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  • David Boudeweel-Lefebvre

Québec government at an impasse

Québec's government, which has been led by François Legault since his Coalition Avenir Québec (CAQ) party swept to victory in 2018, is going through a tumultuous period, marked by an unprecedented drop in popularity. This drop is mainly attributed to recent hasty decisions which have exacerbated tensions in the province.


Among these contested choices is the subsidy granted to professional field hockey, which was perceived as a questionable expense inthe context of other glaring social needs, as was the hefty 30% salary increase for Members of the National Assembly. The massive addition of amendments to Bill 15 on health also provoked strong discontent, fuelling a feeling of rushed, disorganized decision-making by the CAQ.


This situation represents a previously unseen challenge for the Legault government, faced for the first time with discontent on such a notable scale. At the same time, tense negotiations with public-sector unions are adding further pressure, highlighting the difficulties faced by the executive branch of government in responding to the diverse expectations of Québec society.


This decline in popularity can be interpreted as a natural evolution in the course of a government's term of office. The tendency to wear and tear on power is common, especially when actions and reforms follow one another in rapid succession. The start of 2024 will prove to be a critical moment in safeguarding the government's second term in office. François Legault and his team must consider solutions to revitalize their government and start afresh.


And a number of solutions are emerging that may help Legault clinch support and restore public confidence. A cabinet reshuffle to inject new dynamics and fresh faces to the front bench is among the options on the table. Similarly, proposing a new legislative agenda and focusing on specific, strategic priorities, could help restore coherence to government action and enhance public confidence. To breathe new life into the Legault government, a thoughtful combination of these two approaches is likely. Beyond this, critical reflection is needed when it comes to the management of secondary issues.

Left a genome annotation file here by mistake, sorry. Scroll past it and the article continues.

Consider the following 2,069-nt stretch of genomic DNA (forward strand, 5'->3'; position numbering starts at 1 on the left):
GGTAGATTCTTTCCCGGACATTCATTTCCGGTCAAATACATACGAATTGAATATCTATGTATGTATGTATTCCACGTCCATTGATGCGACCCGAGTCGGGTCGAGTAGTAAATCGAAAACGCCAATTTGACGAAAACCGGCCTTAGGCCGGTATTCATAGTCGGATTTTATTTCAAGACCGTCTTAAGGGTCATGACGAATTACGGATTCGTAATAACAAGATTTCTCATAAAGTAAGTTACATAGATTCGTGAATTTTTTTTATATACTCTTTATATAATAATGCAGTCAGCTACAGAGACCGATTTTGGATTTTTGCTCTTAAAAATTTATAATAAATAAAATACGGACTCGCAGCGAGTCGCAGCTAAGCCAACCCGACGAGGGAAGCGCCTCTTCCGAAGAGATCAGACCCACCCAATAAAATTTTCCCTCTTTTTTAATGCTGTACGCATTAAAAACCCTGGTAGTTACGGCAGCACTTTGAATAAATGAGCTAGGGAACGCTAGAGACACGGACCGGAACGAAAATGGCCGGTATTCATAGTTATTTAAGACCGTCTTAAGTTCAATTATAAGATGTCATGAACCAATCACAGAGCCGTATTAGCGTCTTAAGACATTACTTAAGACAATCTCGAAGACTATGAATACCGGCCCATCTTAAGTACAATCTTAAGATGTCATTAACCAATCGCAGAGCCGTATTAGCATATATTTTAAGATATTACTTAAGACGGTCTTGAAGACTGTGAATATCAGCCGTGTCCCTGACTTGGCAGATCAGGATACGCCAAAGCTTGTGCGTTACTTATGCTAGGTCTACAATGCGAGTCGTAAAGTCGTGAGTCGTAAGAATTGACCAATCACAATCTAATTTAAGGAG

The multiplication of initiatives on various fronts has given rise to contradictions and an overall impression of a lack of organization and strategy, contributing to general dissatisfaction. The government needs to re-evaluate its overall objectives and direction to avoid this kind of scattering that may continue to erode its credibility. With three years to go before the next elections, the CAQ must realize that opposition parties are getting organized and that the political dynamic ahead will be more complex.


The honeymoon period of effective pandemic management now seems to be over. The Legault government's political future will depend on its ability to react and restore the public confidence that earned them the popular support in 2018 and again in 2022.


Knowing Premier Legault's political acumen and skill, it will be interesting to see how he intends to bounce back in 2024 to win back the trust and favour of Quebeckers.


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